How to have a great book reading
Last Tuesday, I read from my mother’s memoir, We Were Not Spoiled, to a group of Senior College people. Since the program was offered in Lewiston, Maine, where my family is from, I looked forward to the event because I knew that the space would have many individuals who had known my mother, me or many people in my family.
The book reading did not disappoint.
At some point or other in the program, one woman announced she had dated my uncle Roger and another said she had gone to grade school with my aunt Thérèse and uncle Gene. Still another had a daughter who took care of my mother at the assisted living facility where my mother lives. This woman already had a copy of the book which she had received for Christmas and which she wanted me to sign now that I was there. A woman in the back had a copy of my first book, a collection of short stories called What Became of Them, which she had had for 25 years without an autograph—horrors! Well, I could take care of that. While I was signing, she picked up a copy of We Were Not Spoiled and passed in on to me to sign. My classic how-to Turning Memories Into Memoirs also found its way into the hands of several buyers.
What did I do—and you can do, too—to create a great book reading?
There are several things which I did to promote a great book reading that are somewhat natural for me now but which were originally studied and rehearsed. I would call them best practices of public reading. While some readings I presented have been necessarily more formal as they were in front of hundreds of people who needed me to wear a microphone and stand on a stage, most have been informal. They take place in a library meeting room or in a classroom (as was the Senior College group) or in a function room. The following notes are for such a reading.
- Stand on the same level as the group. Get off the pedestal or stage. People will warm up to you more if you are at their level.
- Use your voice alone rather than with a microphone. (I know this is not always possible if your voice is soft or high pitched.)
- Start with a friendly story that the group can relate to. Something either humorous or “human interest” in content. I said how when I started to do memoir work I was the age of my students’ children and now here I am the age of the people I had thought old! People could relate to this. (We were on our way to a great book reading with this note.)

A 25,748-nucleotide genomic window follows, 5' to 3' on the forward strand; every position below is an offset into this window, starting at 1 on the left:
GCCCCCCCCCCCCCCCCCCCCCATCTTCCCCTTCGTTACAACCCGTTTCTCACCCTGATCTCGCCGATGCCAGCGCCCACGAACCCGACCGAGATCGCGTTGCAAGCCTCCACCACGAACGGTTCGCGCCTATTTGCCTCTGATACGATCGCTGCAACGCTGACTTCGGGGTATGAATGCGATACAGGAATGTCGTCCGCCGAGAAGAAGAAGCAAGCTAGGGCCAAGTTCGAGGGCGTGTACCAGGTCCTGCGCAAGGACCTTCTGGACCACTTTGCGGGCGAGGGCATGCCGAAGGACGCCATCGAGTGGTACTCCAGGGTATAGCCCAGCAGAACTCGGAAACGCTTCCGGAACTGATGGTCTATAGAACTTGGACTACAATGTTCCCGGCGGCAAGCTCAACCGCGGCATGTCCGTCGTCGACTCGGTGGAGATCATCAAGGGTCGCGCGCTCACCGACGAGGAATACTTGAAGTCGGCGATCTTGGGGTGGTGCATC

- Read short pieces of text and then chat with the group. Ask questions. “Anybody remember the war coupons my mother mentions?”
- Show the group photos from the book. Most will not be able to see but this gestures emphasizes that your book is interesting and they ought to take a closer look at it.
- Talk about how you wrote the book. People love this human interest angle. You can even interrupt yourself. “As I was interviewing my mother for this vignette, she interrupted me with ‘Who will want to read this story?’ ” This was my cue to give the audience a spiel on the everywoman aspect of We Were Not Spoiled. I added, “So many people have told me that my mother’s story reminds them of their mother’s —only in more detail.”
- Engage the audience for 30-40 minutes (as a rule unless otherwise instructed) and then open the floor up for their questions.
- Always prepare three questions to seed the discussion. “You are probably wondering how my mother felt about marrying a man who was off to war.” You will often find the first questions you get asked are varieties of your seed questions—and sometimes the questions are word for word what you seeded!
- Always have the person who introduced you mention that you have books available for sale and have the availability repeated at the end of the presentation.
- Collect names for a mailing list if you plan to write a second book or are offering a memoir-writing workshop. Have material to distribute that contains your name, email and telephone number.
- Be sure to give yourself plenty of time to chat with people after the presentation.
It is my strong belief that a writer writes to establish a community to engage with. That community is called an “audience.” Every piece of writing has an audience. Even a journal has an audience—the self of the future who will be reading what the self of the present had to say.
The Memoir Master Writer membership program has an entire report on audience. If you are not a Memoir Master Writer stay patient and I will be writing more blog posts on audience.
Your writing deserves a readership beyond family and friends. Do you have any suggestions for your fellow writer? Please leave them on the comment section below. And if you know someone who is doing—or about to do—book readings as part of a book launch, forward the link to this post to them.
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